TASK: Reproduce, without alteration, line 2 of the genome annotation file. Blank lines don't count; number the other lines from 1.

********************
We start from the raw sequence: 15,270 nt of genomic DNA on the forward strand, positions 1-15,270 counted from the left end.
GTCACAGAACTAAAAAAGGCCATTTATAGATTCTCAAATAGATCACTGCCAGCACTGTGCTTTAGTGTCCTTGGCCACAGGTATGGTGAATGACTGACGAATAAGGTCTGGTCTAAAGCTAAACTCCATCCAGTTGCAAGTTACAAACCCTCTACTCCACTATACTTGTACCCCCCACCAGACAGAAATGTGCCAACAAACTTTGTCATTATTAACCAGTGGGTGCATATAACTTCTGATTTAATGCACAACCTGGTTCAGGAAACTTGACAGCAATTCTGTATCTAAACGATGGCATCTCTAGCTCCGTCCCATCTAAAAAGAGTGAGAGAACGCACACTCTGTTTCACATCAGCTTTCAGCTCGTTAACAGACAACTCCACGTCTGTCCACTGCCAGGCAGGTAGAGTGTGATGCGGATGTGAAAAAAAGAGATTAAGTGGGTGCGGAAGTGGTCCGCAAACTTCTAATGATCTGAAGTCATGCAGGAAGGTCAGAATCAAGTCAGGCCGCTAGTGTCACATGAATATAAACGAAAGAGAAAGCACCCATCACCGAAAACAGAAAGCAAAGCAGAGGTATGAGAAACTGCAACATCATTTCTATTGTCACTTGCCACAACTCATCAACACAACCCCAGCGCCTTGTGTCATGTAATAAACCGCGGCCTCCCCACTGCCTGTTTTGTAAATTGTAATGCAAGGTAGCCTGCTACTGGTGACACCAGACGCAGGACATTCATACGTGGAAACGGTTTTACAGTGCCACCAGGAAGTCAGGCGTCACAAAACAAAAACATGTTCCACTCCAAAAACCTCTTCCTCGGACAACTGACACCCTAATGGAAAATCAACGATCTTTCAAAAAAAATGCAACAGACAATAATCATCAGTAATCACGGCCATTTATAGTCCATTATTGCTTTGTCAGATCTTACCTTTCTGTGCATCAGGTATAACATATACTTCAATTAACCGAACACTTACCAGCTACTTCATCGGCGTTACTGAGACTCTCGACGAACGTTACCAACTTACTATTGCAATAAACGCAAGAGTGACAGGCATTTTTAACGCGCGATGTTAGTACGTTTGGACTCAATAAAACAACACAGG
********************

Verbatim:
GTCACAGAACTAAAAAAGGCCATTTATAGATTCTCAAATAGATCACTGCCAGCACTGTGCTTTAGTGTCCTTGGCCACAGGTATGGTGAATGACTGACGAATAAGGTCTGGTCTAAAGCTAAACTCCATCCAGTTGCAAGTTACAAACCCTCTACTCCACTATACTTGTACCCCCCACCAGACAGAAATGTGCCAACAAACTTTGTCATTATTAACCAGTGGGTGCATATAACTTCTGATTTAATGCACAACCTGGTTCAGGAAACTTGACAGCAATTCTGTATCTAAACGATGGCATCTCTAGCTCCGTCCCATCTAAAAAGAGTGAGAGAACGCACACTCTGTTTCACATCAGCTTTCAGCTCGTTAACAGACAACTCCACGTCTGTCCACTGCCAGGCAGGTAGAGTGTGATGCGGATGTGAAAAAAAGAGATTAAGTGGGTGCGGAAGTGGTCCGCAAACTTCTAATGATCTGAAGTCATGCAGGAAGGTCAGAATCAAGTCAGGCCGCTAGTGTCACATGAATATAAACGAAAGAGAAAGCACCCATCACCGAAAACAGAAAGCAAAGCAGAGGTATGAGAAACTGCAACATCATTTCTATTGTCACTTGCCACAACTCATCAACACAACCCCAGCGCCTTGTGTCATGTAATAAACCGCGGCCTCCCCACTGCCTGTTTTGTAAATTGTAATGCAAGGTAGCCTGCTACTGGTGACACCAGACGCAGGACATTCATACGTGGAAACGGTTTTACAGTGCCACCAGGAAGTCAGGCGTCACAAAACAAAAACATGTTCCACTCCAAAAACCTCTTCCTCGGACAACTGACACCCTAATGGAAAATCAACGATCTTTCAAAAAAAATGCAACAGACAATAATCATCAGTAATCACGGCCATTTATAGTCCATTATTGCTTTGTCAGATCTTACCTTTCTGTGCATCAGGTATAACATATACTTCAATTAACCGAACACTTACCAGCTACTTCATCGGCGTTACTGAGACTCTCGACGAACGTTACCAACTTACTATTGCAATAAACGCAAGAGTGACAGGCATTTTTAACGCGCGATGTTAGTACGTTTGGACTCAATAAAACAACACAGG